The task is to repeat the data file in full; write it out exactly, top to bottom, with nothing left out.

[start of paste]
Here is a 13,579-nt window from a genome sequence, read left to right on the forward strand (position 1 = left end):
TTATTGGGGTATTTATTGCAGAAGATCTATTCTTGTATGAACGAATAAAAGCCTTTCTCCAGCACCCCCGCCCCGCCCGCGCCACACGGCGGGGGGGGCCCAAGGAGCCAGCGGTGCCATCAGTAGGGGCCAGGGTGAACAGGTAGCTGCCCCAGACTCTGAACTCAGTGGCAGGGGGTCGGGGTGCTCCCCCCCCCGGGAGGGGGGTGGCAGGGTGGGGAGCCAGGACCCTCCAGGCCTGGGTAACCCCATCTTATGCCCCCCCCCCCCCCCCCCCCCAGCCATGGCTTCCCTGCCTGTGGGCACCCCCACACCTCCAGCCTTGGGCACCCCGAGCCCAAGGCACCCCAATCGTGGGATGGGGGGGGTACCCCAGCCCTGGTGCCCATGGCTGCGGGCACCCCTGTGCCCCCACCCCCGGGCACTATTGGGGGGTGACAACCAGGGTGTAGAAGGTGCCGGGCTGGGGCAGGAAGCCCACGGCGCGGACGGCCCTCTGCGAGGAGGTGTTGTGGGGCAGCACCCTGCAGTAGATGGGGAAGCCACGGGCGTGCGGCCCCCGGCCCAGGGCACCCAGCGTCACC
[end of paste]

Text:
Here is a 13,579-nt window from a genome sequence, read left to right on the forward strand (position 1 = left end):
TTATTGGGGTATTTATTGCAGAAGATCTATTCTTGTATGAACGAATAAAAGCCTTTCTCCAGCACCCCCGCCCCGCCCGCGCCACACGGCGGGGGGGGCCCAAGGAGCCAGCGGTGCCATCAGTAGGGGCCAGGGTGAACAGGTAGCTGCCCCAGACTCTGAACTCAGTGGCAGGGGGTCGGGGTGCTCCCCCCCCCGGGAGGGGGGTGGCAGGGTGGGGAGCCAGGACCCTCCAGGCCTGGGTAACCCCATCTTATGCCCCCCCCCCCCCCCCCCCCCAGCCATGGCTTCCCTGCCTGTGGGCACCCCCACACCTCCAGCCTTGGGCACCCCGAGCCCAAGGCACCCCAATCGTGGGATGGGGGGGGTACCCCAGCCCTGGTGCCCATGGCTGCGGGCACCCCTGTGCCCCCACCCCCGGGCACTATTGGGGGGTGACAACCAGGGTGTAGAAGGTGCCGGGCTGGGGCAGGAAGCCCACGGCGCGGACGGCCCTCTGCGAGGAGGTGTTGTGGGGCAGCACCCTGCAGTAGATGGGGAAGCCACGGGCGTGCGGCCCCCGGCCCAGGGCACCCAGCGTCACC